It’s been just over two years since the car accident and a year since the incident at Coors Field where a drunk fan fell on my head from two rows up. Alcohol maims, even when you’re not the one drinking.

So it is always with trepidation that I return to the sports I love–mountain biking, snowboarding, surfing, trailrunning, cross-country skiing, and kayaking. I can last a few hours snowboarding, but I’m always wondering what kind of back pain punishment awaits me the next day, what kind of pain bill will I have to pay for a few hours of playing in the mountains or the ocean. Getting out of bed the next day can be a challenge.

But I’ve been feeling incredibly strong lately (even with the 10 extra pounds I’ve been carrying around) and have been able to swim, hike, bike, and even run without the dreaded lower back trouble that I’ve unfortunately become accustomed to in the past two years.

The Devil's backbone

But Friday was different. I could feel it as I drove to Devil’s Backbone in Loveland (the town, not the ski area) with my Yeti on the roof, all pretty and ready to go. I got that Christmas feeling of happy anticipation in my stomach, the kind I used to get when heading off into the wild asphalt wonder for days on end in search of new or thrilling (or both) singletrack.

I ran into the park ranger and inquired about the trail. When he asked me whether I was an “avid rider,” I confidently replied “yes” and meant it for the first time in years. It felt good. I could handle the rocky sections, he told me.

The trail, the ranger informed me, is pretty crowded on the weekends, and I could see why. Great, rocky double and singletrack leads all the way to Horsetooth Reservoir in Fort Collins, a recreational paradise.

The ride starts out easy, and trail/park organizers were smart enough to put mountain bikers on one side of the loops and other trail riders on the other. It’s roly-poly in the beginning with few technical or aerobic challenges. A nice warm-up.

Wee bit o' rock on the doubletrack

At a few points one rides a nice, smooth singletrack, flanked by cattails on either side.

It’s pretty scenic, although there is absolutely no coverage, save for these two trees, which provide the only shade in the first 5 miles and mark the midway point of the Blue Sky Trail.

Lone shade along an exposed route

It was here where I ate some lunch (orange, Odwalla bar) and the insects ate me. Two hearty benches and a fallen tree make for excellent sitting in the shade. Lunch and heat and a dwindling water supply intimated that this, indeed was the turning point. I would miss out on the fun of the Indian Summer Trail, but wisdom beat out hubris for once and I turned around.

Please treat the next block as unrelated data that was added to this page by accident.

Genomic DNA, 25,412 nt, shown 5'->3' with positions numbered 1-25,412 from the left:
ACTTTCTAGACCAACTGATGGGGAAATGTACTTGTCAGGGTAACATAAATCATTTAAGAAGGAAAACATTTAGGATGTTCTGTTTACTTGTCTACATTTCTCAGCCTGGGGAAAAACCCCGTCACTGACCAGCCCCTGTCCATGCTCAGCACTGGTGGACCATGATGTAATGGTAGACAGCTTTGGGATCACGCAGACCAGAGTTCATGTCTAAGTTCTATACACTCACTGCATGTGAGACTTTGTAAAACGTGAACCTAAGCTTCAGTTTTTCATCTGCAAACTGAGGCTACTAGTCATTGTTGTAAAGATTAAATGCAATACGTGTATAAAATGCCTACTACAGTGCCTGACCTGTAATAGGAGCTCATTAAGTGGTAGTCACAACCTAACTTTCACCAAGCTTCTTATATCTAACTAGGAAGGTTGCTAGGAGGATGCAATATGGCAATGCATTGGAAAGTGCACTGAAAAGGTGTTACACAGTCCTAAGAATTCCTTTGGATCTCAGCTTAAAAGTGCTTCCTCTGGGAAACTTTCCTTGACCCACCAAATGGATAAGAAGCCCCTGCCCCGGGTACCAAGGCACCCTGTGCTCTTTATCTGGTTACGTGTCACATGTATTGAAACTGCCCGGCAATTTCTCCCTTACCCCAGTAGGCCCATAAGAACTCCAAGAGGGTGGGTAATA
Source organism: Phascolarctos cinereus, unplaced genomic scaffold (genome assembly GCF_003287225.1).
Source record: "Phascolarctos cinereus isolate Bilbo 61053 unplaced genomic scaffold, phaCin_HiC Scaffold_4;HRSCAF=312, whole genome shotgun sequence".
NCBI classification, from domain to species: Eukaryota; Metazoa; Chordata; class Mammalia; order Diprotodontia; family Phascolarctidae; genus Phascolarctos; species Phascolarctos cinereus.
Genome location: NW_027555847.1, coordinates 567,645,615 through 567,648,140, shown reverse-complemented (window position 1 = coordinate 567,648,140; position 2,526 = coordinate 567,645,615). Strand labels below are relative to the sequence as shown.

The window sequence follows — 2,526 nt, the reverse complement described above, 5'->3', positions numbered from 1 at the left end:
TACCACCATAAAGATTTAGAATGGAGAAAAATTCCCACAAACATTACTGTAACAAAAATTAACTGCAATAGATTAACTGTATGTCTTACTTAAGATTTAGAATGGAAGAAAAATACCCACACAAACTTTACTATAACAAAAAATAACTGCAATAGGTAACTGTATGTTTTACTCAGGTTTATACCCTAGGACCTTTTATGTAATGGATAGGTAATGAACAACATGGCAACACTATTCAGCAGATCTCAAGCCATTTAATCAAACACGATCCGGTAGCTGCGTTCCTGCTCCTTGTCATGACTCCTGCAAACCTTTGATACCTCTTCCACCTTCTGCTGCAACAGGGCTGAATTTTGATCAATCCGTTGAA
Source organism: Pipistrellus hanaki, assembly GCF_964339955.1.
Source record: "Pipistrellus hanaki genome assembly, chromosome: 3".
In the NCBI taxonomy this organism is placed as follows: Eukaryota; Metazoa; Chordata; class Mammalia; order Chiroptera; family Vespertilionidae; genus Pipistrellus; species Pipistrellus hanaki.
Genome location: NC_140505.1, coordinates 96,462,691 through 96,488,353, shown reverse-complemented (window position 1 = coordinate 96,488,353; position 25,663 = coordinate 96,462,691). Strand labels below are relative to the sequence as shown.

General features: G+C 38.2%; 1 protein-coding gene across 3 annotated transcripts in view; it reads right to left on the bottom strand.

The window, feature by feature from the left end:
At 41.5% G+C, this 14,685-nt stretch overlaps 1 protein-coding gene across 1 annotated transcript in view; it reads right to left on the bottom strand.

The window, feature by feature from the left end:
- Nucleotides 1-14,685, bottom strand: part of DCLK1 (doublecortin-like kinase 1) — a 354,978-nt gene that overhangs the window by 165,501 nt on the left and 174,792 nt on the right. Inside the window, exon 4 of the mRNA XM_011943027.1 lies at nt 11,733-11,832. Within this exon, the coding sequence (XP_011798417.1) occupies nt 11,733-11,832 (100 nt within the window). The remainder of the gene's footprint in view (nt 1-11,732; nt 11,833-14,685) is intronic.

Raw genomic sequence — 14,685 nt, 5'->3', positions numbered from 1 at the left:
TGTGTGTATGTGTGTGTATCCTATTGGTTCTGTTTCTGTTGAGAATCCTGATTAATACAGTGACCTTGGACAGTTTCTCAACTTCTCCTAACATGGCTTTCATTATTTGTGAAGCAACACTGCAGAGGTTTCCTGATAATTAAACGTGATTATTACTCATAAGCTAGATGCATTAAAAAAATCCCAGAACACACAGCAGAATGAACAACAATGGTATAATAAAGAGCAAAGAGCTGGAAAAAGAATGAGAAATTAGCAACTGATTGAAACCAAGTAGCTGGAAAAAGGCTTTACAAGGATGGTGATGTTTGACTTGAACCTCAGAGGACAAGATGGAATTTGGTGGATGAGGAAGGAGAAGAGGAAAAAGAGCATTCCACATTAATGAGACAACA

I knew I had done a fair amount of climbing (elevation stats were not available, but my lungs knew). Hence it would be downhill fun and a chance to float over rocks on the way back as long as I didn’t run into any rattlesnakes.

Thanks for the warning

The view from the top is excellent, and the snow-covered Rockies are peaking out in the distance.

The foothills' scenery can rival that of the mountains themselves, sometimes

And then the real fun began…

Real fun

More real fun in the rattlesnakes’ territory…

Rocks, rocks, and more rocks!

The key to sailing over terrain like this is to do the following:

1. Get enough speed up

2. Look 12 feet ahead, pick a line, and stick with it, regardless of what it looks like up close

3. Sit way back over the seat

4. Release your death grip on the handlebars and just sail over

5. Ignore the flying rocks denting your rims

6. Do not stop. Once you do, you’re dead in the water. Pictures of the super-technical sections are missing from this blog post is because I would rather ride over the demanding sections than take pictures of them.

That clunking and clinking sound is the cost of new rims

The eight miles took just over two hours, but length and time don’t matter. In riding this short, technical trail I overcome rocky, physical, emotional, and psychological obstacles. At ride’s end, I knew that what I’d told the ranger was true: I can ride.

SheSpoke is back on the spokes.

If you go: Avoid the weekends, if possible. Twill be crowded. Set out early in the day, as there is almost no shade. Turn down the iPod so you can hear rattlesnakes should you need to.

Check out the trails for mountain biking at Devil’s Backbone.